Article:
Wish life would just slow down? Attend a T-ball game

Are We There Yet?

Are We There Yet? • LORI CLINCH
I don’t know that I’ve ever had the desire to make an hour seem like six days.


But if I did, I know just how I’d do it – I’d sit on a bench and take in a T-ball game.

Turns out, there is nothing that makes the passage of time slower than watching a little guy take several swings at a ball that’s sitting atop a rubber tube.

Then, just for fun, there’s the exhilarating moment when the little dear actually gets a hit and as two little 5-yearolds fight for possession of the ball that has rolled a total of 3 feet, and your child makes a dead run for none other than third base.

Good times, my friend, good times.

Yes sir, if I heard today that tomorrow would be my last day on the planet, and I wanted to make the time pass as slowly as humanly possible, Little League would be the hot ticket.

Take the summer of 1993, for instance, when my beloved spouse and I embarked upon our very first contest.

Sadly enough for us, ours was the second competition of the night, and we had arrived early enough to catch the end of the first game.

Seated on the top bench was a woman who was knitting a sweater. Although the body was complete and she was threefourths of the way through the second sleeve, she said she’d started it with the first batter and time passed after that.

Not quickly, mind you, but it had passed and she had squeezed an entire month’s worth of work into the evening.

Next to her was a woman who was sporting a pair of Spandex pants, slouch socks and hair large enough to rival a bird’s nest. It was quite obvious that she had been there long enough for her clothes to go out of style.

Bringing no extra cushioning and only enough water to last the week, my beloved spouse and I were ill prepared, to say the least. You can almost imagine our embarrassment as we realized that we were the only fans who had not brought clothing adequate for the passing of all four seasons.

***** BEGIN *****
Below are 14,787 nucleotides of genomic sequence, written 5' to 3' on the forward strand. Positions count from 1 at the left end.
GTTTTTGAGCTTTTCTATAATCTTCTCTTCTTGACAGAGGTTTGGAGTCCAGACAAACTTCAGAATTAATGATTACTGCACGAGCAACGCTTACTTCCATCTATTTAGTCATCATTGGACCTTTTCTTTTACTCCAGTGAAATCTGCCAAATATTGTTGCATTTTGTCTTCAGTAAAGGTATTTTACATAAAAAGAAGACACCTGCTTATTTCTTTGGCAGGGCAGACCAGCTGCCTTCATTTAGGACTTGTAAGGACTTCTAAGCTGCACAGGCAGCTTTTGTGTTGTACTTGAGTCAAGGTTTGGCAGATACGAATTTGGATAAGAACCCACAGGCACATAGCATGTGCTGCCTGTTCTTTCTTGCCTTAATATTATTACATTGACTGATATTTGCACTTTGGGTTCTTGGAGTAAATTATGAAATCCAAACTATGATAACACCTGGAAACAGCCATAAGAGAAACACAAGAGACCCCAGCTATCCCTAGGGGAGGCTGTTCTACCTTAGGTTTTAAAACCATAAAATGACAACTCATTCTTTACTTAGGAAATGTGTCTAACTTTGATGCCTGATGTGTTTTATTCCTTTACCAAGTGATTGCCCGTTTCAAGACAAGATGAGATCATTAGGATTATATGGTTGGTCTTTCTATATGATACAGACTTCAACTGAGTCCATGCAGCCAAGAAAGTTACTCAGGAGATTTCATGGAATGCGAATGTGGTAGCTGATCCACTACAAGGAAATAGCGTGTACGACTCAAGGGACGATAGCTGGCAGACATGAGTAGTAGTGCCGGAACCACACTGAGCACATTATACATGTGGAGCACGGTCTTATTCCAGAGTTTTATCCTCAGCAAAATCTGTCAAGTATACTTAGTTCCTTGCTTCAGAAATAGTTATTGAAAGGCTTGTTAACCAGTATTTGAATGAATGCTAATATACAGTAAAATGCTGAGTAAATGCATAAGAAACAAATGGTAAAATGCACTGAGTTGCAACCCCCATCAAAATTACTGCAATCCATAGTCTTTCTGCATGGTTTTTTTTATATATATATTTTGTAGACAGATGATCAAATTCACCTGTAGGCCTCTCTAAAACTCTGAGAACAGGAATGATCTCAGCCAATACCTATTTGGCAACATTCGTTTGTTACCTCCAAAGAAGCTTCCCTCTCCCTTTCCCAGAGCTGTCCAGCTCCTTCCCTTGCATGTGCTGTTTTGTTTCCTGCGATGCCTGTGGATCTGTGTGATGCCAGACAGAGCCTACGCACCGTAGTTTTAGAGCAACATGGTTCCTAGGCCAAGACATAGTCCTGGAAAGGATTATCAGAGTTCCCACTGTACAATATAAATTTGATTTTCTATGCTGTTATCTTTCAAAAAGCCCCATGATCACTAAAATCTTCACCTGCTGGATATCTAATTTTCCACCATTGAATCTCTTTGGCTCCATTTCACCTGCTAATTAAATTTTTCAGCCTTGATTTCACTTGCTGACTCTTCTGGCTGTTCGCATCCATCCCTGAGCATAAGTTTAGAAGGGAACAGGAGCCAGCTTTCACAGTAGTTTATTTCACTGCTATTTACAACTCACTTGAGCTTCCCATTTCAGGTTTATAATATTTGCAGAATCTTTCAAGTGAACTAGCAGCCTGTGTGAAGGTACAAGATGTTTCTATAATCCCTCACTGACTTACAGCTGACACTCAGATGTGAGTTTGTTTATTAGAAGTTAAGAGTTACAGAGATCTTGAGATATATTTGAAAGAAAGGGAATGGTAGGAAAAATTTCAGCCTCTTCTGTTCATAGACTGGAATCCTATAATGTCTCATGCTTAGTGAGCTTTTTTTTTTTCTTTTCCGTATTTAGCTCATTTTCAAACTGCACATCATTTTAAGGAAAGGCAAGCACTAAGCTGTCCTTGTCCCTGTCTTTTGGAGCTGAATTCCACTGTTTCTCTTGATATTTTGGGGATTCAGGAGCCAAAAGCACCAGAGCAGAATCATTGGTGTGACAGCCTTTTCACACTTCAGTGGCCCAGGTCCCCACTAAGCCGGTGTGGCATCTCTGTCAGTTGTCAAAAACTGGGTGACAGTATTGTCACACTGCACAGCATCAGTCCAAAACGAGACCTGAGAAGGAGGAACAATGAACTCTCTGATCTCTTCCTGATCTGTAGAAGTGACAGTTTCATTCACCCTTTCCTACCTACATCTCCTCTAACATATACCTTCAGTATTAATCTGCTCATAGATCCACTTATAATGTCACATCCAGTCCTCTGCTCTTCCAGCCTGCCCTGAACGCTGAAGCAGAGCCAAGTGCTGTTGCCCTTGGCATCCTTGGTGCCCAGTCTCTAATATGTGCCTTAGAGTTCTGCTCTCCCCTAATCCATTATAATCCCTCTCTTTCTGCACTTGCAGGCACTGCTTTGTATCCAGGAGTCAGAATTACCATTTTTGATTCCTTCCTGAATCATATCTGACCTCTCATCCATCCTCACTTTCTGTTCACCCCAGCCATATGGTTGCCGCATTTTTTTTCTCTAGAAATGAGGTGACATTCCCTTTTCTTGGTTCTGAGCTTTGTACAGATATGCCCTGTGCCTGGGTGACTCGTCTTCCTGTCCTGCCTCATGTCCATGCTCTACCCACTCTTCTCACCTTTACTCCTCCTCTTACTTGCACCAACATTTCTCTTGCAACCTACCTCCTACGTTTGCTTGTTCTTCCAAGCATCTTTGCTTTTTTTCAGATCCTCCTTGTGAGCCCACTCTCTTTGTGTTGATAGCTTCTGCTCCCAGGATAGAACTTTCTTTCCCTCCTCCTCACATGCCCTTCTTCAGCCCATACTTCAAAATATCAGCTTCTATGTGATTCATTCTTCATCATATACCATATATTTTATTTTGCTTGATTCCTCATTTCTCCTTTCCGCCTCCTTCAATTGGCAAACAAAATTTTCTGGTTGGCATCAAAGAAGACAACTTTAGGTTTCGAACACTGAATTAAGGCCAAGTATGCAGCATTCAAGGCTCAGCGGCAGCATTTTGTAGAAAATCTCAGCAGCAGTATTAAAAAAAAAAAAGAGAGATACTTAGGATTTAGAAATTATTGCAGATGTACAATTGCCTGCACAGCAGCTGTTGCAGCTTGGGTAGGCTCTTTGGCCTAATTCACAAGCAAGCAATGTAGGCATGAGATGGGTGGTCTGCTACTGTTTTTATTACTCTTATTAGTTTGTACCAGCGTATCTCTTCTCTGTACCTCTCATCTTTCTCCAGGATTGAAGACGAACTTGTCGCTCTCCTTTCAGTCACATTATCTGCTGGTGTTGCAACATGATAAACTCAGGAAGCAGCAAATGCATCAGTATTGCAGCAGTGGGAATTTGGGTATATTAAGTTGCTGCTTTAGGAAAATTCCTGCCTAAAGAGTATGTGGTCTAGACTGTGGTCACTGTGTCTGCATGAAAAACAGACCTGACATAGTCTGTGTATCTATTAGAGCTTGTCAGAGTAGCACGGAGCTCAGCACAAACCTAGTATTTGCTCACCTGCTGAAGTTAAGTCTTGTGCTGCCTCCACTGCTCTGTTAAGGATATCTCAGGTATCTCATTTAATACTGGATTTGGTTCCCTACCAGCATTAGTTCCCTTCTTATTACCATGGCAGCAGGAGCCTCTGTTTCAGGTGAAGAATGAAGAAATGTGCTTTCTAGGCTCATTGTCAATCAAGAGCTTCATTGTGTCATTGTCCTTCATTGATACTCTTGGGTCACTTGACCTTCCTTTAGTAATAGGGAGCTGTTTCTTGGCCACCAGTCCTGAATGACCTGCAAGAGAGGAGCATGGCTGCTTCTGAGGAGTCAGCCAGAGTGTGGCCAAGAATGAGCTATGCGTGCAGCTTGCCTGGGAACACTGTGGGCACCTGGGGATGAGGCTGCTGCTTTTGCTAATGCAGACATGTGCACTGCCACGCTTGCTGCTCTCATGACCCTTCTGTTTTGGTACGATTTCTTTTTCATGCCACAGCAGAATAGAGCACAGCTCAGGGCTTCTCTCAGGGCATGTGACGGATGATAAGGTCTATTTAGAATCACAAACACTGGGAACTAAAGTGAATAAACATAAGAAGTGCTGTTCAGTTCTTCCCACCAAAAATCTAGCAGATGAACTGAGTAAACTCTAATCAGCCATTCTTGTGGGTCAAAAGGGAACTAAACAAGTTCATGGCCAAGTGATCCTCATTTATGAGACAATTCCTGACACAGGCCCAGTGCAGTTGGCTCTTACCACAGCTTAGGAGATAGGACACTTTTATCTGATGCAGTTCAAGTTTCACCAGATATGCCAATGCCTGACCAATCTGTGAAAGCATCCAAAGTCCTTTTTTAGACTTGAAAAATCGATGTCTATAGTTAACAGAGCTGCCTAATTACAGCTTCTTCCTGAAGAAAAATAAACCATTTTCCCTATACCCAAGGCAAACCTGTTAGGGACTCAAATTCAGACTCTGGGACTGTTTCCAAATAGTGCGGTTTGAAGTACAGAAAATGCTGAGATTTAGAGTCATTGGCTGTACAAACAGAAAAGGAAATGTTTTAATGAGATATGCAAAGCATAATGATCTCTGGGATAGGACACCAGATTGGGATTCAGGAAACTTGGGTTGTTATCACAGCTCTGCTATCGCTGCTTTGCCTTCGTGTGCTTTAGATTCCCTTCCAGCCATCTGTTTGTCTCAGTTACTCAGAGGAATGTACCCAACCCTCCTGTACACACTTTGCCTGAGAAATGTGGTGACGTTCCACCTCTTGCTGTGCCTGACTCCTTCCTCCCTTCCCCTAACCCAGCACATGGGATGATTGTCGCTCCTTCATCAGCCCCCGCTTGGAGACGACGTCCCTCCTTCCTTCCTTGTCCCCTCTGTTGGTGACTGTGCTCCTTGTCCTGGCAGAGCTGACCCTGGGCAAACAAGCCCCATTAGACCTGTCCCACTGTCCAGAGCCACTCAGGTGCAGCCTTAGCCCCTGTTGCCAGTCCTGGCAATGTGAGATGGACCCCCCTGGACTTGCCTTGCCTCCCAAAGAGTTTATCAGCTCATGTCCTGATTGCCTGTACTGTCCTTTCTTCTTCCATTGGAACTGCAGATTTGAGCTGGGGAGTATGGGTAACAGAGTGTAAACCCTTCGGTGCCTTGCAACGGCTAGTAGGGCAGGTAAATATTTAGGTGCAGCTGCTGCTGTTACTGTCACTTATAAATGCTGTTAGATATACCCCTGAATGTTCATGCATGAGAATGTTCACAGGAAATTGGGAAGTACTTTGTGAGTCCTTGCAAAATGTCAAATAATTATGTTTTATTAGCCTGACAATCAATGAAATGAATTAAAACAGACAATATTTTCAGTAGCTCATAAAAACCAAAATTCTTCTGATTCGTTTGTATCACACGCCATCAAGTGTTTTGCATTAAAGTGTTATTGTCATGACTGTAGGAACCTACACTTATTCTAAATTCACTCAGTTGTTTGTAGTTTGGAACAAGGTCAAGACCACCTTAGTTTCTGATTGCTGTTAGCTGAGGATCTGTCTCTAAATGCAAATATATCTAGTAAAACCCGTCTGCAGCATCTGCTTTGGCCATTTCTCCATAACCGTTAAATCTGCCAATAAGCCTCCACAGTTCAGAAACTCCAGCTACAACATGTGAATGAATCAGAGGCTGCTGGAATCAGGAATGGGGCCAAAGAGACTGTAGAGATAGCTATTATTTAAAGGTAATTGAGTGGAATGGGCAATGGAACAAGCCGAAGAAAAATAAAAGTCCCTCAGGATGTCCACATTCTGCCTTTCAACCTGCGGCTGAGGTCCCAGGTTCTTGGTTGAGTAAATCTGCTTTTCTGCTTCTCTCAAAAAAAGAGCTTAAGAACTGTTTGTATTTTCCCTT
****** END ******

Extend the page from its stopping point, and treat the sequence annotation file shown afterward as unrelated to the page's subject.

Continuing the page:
Several minutes before the start of the game, the coach arrived. Full of vim and vigor, he unloaded a bag of bats and strutted into the dugout as if his whole life had led up to this moment.

Gathering his little team around him, he assembled them into a huddle, offered up a speech that put the Gettysburg Address to shame, and following an award-winning chant, he sent his little charges to the field.

They guarded their bases with sternness and sincerity as they took their positions. They would have you believe that runners

would not easily pass by —not on their watch. They had a duty and the duty was theirs.

With dignity, one little guy stood on first base. His cap was set, his uniform intact, and he manned his post with pride. Palace guards have taken their responsibilities less seriously, and he appeared to be the man for the job right up until he had to leave his post to potty.

Were it not for butterflies, jet airplanes and the fact that they were more interested in talking about Teenage Mutant Ninja Turtles with the short-stop than tagging a guy who was stealing third, they would have been awesome.

For years, I sat at those T-ball games and watched the sand move through the hourglass, one grain at a time.

Suddenly it was my last T-ball game, then it was my last coach-pitch, fast pitch and Lord love us all, the very last time I ever had to hear a coach announce at 9:45 that it’s not too late to, and I quote, "Enjoy another inning!"

While my T-ball time has passed slowly, it did in fact pass, and for the first summer since 1993, the Clinches aren’t at the baseball fields knitting sweaters and watching our clothing go out of style.

Just the other day, little Charlie stuck a Pop Tart in the toaster and stood watch over it for what seemed to him to be an eternity.

"This has been the longest minute of my life," he said as he peered impatiently into the toaster.

"Obviously," I replied, "you’ve never been to a T-ball game."

Lori Clinch is the mother of four sons and the author of the book "Are We There Yet?" You can reach her at www.loriclinch.com.